Towards a Moral Ecology of Pharmacological Cognitive Enhancement in British Universities

Towards a Moral Ecology of Pharmacological Cognitive Enhancement in British Universities Few empirical studies in the UK have examined the complex social patterns and values behind quantitative estimates of the prevalence of pharmacological cognitive enhancement (PCE). We conducted a qualitative investigation of the social dynamics and moral attitudes that shape PCE practices among university students in two major metropolitan areas in the UK. Our thematic analysis of eight focus groups (n = 66) suggests a moral ecology that operates within the social infrastructure of the university. We find that PCE resilience among UK university students is mediated by normative and cultural judgments disfavoring competitiveness and prescription drug taking. PCE risk can be augmented by social factors such as soft peer pressure and normalization of enhancement within social and institutional networks. We suggest that moral ecological dynamics should be viewed as key mechanisms of PCE risk and resilience in universities. Effective PCE governance within universities should therefore attend to developing further understanding of the moral ecologies of PCE. http://www.deepdyve.com/assets/images/DeepDyve-Logo-lg.png Neuroethics Springer Journals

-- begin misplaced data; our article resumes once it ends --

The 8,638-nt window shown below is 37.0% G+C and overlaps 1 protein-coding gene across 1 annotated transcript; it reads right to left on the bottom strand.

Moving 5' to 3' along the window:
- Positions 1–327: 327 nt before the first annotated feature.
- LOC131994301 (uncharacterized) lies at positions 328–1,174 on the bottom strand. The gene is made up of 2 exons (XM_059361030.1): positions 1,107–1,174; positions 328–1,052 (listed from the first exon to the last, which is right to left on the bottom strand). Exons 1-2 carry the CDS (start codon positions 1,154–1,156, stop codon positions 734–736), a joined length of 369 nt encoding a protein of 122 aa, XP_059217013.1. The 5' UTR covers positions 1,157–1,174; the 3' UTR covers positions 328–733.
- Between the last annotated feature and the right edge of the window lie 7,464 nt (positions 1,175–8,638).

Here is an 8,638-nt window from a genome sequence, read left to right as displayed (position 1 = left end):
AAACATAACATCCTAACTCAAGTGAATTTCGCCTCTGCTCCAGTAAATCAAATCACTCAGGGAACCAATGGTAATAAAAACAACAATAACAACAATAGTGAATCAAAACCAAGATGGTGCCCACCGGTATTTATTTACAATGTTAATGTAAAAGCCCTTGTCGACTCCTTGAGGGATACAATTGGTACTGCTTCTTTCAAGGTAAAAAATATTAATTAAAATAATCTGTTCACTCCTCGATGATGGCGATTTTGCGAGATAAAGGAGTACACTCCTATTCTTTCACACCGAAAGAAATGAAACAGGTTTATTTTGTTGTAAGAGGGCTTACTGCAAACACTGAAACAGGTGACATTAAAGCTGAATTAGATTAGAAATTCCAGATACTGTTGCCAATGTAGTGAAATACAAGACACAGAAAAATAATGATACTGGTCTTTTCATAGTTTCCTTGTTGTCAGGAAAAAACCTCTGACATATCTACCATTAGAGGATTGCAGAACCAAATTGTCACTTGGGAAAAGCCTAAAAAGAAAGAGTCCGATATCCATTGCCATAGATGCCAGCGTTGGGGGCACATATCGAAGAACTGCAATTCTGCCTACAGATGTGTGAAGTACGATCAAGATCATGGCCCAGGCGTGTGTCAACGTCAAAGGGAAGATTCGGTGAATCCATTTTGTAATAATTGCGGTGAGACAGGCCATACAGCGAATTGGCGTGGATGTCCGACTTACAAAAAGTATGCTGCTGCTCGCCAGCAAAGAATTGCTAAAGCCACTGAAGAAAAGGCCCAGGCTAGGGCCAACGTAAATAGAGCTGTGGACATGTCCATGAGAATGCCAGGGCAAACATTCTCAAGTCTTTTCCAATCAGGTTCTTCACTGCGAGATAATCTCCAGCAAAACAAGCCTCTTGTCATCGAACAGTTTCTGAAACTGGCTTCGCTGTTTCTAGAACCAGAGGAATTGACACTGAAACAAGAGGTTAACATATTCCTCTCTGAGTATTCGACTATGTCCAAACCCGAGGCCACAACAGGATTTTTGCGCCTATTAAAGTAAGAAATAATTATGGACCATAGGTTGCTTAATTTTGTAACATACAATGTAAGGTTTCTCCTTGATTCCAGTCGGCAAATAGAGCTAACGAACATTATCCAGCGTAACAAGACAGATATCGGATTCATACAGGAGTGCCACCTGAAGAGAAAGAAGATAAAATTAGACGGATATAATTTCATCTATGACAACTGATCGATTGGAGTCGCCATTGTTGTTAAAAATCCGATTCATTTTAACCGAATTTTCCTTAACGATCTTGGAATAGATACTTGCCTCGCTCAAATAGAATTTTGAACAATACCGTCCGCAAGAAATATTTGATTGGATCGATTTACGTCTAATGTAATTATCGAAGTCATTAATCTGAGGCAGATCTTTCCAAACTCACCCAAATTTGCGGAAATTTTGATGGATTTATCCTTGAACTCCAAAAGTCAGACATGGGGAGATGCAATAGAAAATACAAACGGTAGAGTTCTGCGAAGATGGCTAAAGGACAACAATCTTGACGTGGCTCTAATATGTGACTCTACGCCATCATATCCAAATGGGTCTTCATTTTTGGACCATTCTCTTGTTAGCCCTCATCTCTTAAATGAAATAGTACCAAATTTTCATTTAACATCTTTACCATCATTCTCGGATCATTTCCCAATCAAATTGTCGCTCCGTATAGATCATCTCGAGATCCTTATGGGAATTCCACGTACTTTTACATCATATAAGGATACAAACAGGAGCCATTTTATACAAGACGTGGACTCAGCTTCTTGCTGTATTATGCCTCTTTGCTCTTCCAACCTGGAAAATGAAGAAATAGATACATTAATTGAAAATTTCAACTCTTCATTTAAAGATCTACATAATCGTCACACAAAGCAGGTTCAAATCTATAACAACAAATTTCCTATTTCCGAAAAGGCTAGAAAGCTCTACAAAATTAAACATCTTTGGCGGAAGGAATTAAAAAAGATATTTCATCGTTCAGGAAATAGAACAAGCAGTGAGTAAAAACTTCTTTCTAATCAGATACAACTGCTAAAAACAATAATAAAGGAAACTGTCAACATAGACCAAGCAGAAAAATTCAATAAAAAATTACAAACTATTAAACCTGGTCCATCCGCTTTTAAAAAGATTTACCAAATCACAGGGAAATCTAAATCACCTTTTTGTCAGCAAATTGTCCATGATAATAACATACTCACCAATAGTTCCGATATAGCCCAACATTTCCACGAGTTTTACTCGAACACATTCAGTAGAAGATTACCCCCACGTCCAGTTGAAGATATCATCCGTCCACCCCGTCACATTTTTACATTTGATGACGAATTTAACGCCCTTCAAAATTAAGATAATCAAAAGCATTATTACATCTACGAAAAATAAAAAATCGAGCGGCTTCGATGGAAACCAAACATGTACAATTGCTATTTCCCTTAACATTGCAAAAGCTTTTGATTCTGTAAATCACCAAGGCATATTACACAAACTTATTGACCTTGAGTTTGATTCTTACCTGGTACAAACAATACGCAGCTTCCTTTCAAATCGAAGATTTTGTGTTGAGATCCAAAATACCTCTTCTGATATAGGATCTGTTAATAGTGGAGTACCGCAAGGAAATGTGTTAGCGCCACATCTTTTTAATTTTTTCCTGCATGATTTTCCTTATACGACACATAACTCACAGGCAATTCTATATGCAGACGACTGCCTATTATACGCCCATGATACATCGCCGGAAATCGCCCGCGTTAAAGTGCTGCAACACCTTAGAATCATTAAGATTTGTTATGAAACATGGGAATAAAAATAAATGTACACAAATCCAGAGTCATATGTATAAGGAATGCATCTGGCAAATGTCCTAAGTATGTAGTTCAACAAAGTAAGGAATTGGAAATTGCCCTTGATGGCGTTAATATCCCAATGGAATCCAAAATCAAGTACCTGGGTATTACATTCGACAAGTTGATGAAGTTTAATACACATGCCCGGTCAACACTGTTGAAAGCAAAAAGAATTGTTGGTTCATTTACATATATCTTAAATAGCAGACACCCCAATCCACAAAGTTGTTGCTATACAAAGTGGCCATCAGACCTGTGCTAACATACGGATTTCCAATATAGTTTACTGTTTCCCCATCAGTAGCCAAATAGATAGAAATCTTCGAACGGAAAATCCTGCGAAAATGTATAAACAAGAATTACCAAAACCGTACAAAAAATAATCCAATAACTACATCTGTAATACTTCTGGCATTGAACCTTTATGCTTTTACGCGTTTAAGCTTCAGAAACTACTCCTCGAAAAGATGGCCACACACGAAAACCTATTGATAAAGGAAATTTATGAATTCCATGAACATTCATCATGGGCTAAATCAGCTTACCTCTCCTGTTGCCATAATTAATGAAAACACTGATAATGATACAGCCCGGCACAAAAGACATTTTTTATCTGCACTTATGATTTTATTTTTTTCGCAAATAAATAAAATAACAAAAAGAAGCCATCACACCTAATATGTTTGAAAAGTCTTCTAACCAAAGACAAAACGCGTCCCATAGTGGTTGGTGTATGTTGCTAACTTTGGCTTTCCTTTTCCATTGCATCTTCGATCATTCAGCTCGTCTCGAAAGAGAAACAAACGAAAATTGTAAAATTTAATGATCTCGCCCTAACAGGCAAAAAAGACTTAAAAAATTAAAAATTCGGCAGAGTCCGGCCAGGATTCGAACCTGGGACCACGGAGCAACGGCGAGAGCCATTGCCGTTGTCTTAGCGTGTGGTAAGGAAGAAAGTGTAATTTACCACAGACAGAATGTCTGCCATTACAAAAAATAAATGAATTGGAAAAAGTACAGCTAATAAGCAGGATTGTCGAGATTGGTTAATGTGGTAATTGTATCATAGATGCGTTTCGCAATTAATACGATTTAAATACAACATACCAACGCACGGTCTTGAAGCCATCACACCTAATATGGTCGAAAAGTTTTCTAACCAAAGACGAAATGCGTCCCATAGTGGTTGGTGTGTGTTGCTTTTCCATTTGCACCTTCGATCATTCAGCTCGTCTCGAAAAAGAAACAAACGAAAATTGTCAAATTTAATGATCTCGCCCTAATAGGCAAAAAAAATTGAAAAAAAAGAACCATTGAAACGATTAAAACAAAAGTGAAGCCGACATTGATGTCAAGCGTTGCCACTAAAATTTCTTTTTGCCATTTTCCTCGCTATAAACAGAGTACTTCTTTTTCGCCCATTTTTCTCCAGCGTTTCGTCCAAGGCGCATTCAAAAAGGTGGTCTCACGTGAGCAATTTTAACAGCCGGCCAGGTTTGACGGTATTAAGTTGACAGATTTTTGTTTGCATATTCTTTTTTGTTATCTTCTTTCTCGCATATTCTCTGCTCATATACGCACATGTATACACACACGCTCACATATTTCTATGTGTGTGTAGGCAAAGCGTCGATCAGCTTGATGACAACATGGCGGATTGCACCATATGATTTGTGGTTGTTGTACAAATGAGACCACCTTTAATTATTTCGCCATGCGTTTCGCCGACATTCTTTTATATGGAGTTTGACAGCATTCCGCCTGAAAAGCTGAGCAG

Towards a Moral Ecology of Pharmacological Cognitive Enhancement in British Universities

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Publisher
Springer Netherlands
Copyright
Copyright © 2017 by The Author(s)
Subject
Philosophy; Ethics; Neurology; Neurobiology; Neurosurgery; Neuropsychology; Neuroradiology
ISSN
1874-5490
eISSN
1874-5504
D.O.I.
10.1007/s12152-017-9336-5
Publisher site
See Article on Publisher Site

Abstract

Few empirical studies in the UK have examined the complex social patterns and values behind quantitative estimates of the prevalence of pharmacological cognitive enhancement (PCE). We conducted a qualitative investigation of the social dynamics and moral attitudes that shape PCE practices among university students in two major metropolitan areas in the UK. Our thematic analysis of eight focus groups (n = 66) suggests a moral ecology that operates within the social infrastructure of the university. We find that PCE resilience among UK university students is mediated by normative and cultural judgments disfavoring competitiveness and prescription drug taking. PCE risk can be augmented by social factors such as soft peer pressure and normalization of enhancement within social and institutional networks. We suggest that moral ecological dynamics should be viewed as key mechanisms of PCE risk and resilience in universities. Effective PCE governance within universities should therefore attend to developing further understanding of the moral ecologies of PCE.

Journal

NeuroethicsSpringer Journals

Published: Jul 6, 2017

References

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